The techniques disclosed in the '373 patent may not account for certain physical limitations of the sensor environment and/or the physical sensor it is replacing, and thus may provide inaccurate values. For example, the rate of change of a machine's parameter values may be limited by the machine's physical characteristics, e.g., the rate of change in the speed of a motor may be limited by physical constraints such as weight, inertia, friction, etc. Thus, the speed of the motor is unlikely to be able to change from 0 revolutions per minute (rpm) to 3000 rpm in 0.1 seconds. However, a virtual sensor that is unconstrained and bases its output parameter values on other input values may generate output parameter values that indicate the occurrence of such an implausible scenario. Thus, it may be desirable to control the output parameter values of the virtual sensors in such a way as to ensure that a rate of change of the output parameter values is feasible based on the physical characteristics of the machine and/or the physical sensor that is being modeled by the virtual sensor.

The disclosed methods and systems are directed to solving one or more of the problems set forth above and/or other problems of the prior art.

SUMMARY

In one aspect, the present disclosure is directed to a virtual sensor network system. The virtual sensor network system may include a memory that is configured to store a virtual sensor model, an output parameter value default rate of change, and an output parameter value threshold rate of change. The virtual sensor network system may also include a processor that is configured to receive, as input parameter values, physical parameter values of a machine measured from a physical sensor, and generate output parameter values based on the input parameter values and the virtual sensor model. The processor may also be configured to make a comparison between a rate of change of the output parameter values to the output parameter value threshold rate of change, and generate a default output parameter value based on the comparison.

In another aspect, the present disclosure is directed to a computer-implemented virtual sensor control method. The method may include receiving, as input parameter values, physical parameter values of a machine measured from a physical sensor, and generating output parameter values based on the input parameter values and a virtual sensor model. The method may also include controlling the machine based on a comparison of a rate of change of the output parameter values to an output parameter value threshold rate of change.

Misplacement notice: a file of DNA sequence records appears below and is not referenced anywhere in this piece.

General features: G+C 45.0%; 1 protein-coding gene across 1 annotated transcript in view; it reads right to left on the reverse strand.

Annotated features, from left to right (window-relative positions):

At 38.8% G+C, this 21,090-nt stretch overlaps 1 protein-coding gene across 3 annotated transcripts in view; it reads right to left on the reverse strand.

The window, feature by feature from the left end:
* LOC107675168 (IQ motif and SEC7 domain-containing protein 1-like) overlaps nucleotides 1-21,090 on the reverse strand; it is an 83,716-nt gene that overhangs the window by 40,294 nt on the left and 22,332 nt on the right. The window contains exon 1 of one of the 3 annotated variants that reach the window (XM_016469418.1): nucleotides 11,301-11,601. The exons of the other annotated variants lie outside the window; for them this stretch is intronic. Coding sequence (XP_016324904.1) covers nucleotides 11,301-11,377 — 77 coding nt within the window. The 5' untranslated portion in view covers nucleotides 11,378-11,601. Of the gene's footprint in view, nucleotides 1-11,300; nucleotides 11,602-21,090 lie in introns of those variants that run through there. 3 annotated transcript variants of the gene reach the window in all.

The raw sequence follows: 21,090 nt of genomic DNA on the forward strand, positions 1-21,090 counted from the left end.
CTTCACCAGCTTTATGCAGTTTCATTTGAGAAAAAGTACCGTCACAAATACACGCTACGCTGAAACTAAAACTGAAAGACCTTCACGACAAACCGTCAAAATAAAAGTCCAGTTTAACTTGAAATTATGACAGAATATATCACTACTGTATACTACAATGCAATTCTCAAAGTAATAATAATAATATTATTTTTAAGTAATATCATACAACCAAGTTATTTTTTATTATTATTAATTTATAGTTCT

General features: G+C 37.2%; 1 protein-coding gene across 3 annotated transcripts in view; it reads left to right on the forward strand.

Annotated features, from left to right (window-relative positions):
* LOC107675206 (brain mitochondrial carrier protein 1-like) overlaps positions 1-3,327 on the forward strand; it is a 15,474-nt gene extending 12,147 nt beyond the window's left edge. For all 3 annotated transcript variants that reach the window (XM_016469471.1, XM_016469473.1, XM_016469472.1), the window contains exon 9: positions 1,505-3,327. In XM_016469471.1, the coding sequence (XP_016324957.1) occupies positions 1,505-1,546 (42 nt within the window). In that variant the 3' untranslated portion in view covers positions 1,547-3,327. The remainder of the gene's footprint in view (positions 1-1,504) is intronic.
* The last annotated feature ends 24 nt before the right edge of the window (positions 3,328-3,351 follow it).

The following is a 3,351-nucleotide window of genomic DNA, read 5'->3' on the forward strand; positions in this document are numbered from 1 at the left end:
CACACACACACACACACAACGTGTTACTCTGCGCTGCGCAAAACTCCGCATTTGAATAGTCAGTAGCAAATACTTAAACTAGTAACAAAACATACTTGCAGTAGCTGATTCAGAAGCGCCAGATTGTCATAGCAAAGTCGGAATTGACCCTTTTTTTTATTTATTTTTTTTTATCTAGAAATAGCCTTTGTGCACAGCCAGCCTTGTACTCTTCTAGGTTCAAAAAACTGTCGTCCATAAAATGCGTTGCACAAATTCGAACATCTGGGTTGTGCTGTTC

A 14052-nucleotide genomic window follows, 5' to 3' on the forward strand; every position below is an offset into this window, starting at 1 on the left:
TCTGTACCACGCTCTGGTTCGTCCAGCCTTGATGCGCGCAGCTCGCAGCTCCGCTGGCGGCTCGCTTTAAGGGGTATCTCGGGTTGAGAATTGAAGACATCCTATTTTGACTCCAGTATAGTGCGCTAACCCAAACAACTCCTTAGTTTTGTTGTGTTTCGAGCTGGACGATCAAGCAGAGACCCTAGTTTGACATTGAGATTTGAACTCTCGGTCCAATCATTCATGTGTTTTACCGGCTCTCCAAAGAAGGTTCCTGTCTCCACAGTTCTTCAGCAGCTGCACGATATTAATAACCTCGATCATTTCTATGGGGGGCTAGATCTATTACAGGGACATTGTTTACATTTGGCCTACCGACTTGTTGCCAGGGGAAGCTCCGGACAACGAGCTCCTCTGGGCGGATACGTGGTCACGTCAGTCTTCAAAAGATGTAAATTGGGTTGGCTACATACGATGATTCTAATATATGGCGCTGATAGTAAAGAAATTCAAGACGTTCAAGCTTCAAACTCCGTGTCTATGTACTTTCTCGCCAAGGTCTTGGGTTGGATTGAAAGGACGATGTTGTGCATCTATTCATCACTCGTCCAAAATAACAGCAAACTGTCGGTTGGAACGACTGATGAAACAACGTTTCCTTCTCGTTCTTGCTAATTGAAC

In yet another aspect, the present disclosure is directed to a control system. The control system may include a physical sensor configured to measure physical parameter values of a machine at a plurality of times. The control system may also include a virtual sensor network system configured to receive the physical parameter values measured by the physical sensor as input parameter values, and generate output parameter values based on the input parameter values. Further, the control system may include an electronic control module configured to store an output parameter value default rate of change and an output parameter value threshold rate of change, compare a rate of change of the output parameter values generated by the virtual sensor network system to the output parameter value threshold rate of change, and control the machine based on the output parameter value default rate of change if the rate of change of the output parameter values exceeds the output parameter value threshold rate of change.

BRIEF DESCRIPTION OF THE DRAWINGS

FIG. 1 is a diagrammatic illustration of an exemplary disclosed machine;

FIG. 2 is a block diagram of a exemplary computer system that may be incorporated into the machine of FIG. 1;